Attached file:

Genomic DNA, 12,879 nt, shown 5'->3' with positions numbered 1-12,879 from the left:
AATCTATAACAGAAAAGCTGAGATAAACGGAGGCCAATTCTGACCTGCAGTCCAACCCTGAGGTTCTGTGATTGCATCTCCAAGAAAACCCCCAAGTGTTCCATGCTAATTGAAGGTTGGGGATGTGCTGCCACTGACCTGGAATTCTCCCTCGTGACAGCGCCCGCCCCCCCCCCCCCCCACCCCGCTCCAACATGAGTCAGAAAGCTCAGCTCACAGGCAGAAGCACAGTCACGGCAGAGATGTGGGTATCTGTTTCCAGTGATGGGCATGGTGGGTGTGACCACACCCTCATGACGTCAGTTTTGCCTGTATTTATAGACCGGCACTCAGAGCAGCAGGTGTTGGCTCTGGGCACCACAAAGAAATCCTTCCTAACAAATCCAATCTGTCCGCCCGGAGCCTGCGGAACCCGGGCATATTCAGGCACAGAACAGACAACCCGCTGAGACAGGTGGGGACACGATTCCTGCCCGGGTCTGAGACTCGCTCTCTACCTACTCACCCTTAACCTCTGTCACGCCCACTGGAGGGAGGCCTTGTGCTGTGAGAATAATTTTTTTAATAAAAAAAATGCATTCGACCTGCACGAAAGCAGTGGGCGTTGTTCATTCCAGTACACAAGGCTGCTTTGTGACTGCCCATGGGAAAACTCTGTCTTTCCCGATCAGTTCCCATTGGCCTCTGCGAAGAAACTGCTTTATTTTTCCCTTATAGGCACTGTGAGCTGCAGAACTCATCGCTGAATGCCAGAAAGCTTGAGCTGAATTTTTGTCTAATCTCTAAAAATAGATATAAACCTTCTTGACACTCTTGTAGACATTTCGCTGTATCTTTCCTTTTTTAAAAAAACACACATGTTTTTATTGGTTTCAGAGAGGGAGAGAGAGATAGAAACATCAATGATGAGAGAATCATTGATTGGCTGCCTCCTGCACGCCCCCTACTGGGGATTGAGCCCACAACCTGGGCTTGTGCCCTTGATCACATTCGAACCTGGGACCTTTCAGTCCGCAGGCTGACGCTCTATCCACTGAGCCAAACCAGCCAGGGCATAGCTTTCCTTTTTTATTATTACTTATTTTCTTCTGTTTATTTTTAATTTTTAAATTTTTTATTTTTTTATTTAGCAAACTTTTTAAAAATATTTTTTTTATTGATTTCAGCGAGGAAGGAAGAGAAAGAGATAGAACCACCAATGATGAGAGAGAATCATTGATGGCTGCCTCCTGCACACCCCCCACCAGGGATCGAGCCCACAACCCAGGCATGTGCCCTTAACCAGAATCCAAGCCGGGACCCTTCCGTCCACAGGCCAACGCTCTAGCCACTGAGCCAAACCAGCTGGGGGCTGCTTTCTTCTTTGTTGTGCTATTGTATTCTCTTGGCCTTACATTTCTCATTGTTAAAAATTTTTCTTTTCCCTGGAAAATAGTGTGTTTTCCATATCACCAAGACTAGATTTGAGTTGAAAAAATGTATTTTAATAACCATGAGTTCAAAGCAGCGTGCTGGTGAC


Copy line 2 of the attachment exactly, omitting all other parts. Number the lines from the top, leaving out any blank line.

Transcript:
AATCTATAACAGAAAAGCTGAGATAAACGGAGGCCAATTCTGACCTGCAGTCCAACCCTGAGGTTCTGTGATTGCATCTCCAAGAAAACCCCCAAGTGTTCCATGCTAATTGAAGGTTGGGGATGTGCTGCCACTGACCTGGAATTCTCCCTCGTGACAGCGCCCGCCCCCCCCCCCCCCCACCCCGCTCCAACATGAGTCAGAAAGCTCAGCTCACAGGCAGAAGCACAGTCACGGCAGAGATGTGGGTATCTGTTTCCAGTGATGGGCATGGTGGGTGTGACCACACCCTCATGACGTCAGTTTTGCCTGTATTTATAGACCGGCACTCAGAGCAGCAGGTGTTGGCTCTGGGCACCACAAAGAAATCCTTCCTAACAAATCCAATCTGTCCGCCCGGAGCCTGCGGAACCCGGGCATATTCAGGCACAGAACAGACAACCCGCTGAGACAGGTGGGGACACGATTCCTGCCCGGGTCTGAGACTCGCTCTCTACCTACTCACCCTTAACCTCTGTCACGCCCACTGGAGGGAGGCCTTGTGCTGTGAGAATAATTTTTTTAATAAAAAAAATGCATTCGACCTGCACGAAAGCAGTGGGCGTTGTTCATTCCAGTACACAAGGCTGCTTTGTGACTGCCCATGGGAAAACTCTGTCTTTCCCGATCAGTTCCCATTGGCCTCTGCGAAGAAACTGCTTTATTTTTCCCTTATAGGCACTGTGAGCTGCAGAACTCATCGCTGAATGCCAGAAAGCTTGAGCTGAATTTTTGTCTAATCTCTAAAAATAGATATAAACCTTCTTGACACTCTTGTAGACATTTCGCTGTATCTTTCCTTTTTTAAAAAAACACACATGTTTTTATTGGTTTCAGAGAGGGAGAGAGAGATAGAAACATCAATGATGAGAGAATCATTGATTGGCTGCCTCCTGCACGCCCCCTACTGGGGATTGAGCCCACAACCTGGGCTTGTGCCCTTGATCACATTCGAACCTGGGACCTTTCAGTCCGCAGGCTGACGCTCTATCCACTGAGCCAAACCAGCCAGGGCATAGCTTTCCTTTTTTATTATTACTTATTTTCTTCTGTTTATTTTTAATTTTTAAATTTTTTATTTTTTTATTTAGCAAACTTTTTAAAAATATTTTTTTTATTGATTTCAGCGAGGAAGGAAGAGAAAGAGATAGAACCACCAATGATGAGAGAGAATCATTGATGGCTGCCTCCTGCACACCCCCCACCAGGGATCGAGCCCACAACCCAGGCATGTGCCCTTAACCAGAATCCAAGCCGGGACCCTTCCGTCCACAGGCCAACGCTCTAGCCACTGAGCCAAACCAGCTGGGGGCTGCTTTCTTCTTTGTTGTGCTATTGTATTCTCTTGGCCTTACATTTCTCATTGTTAAAAATTTTTCTTTTCCCTGGAAAATAGTGTGTTTTCCATATCACCAAGACTAGATTTGAGTTGAAAAAATGTATTTTAATAACCATGAGTTCAAAGCAGCGTGCTGGTGAC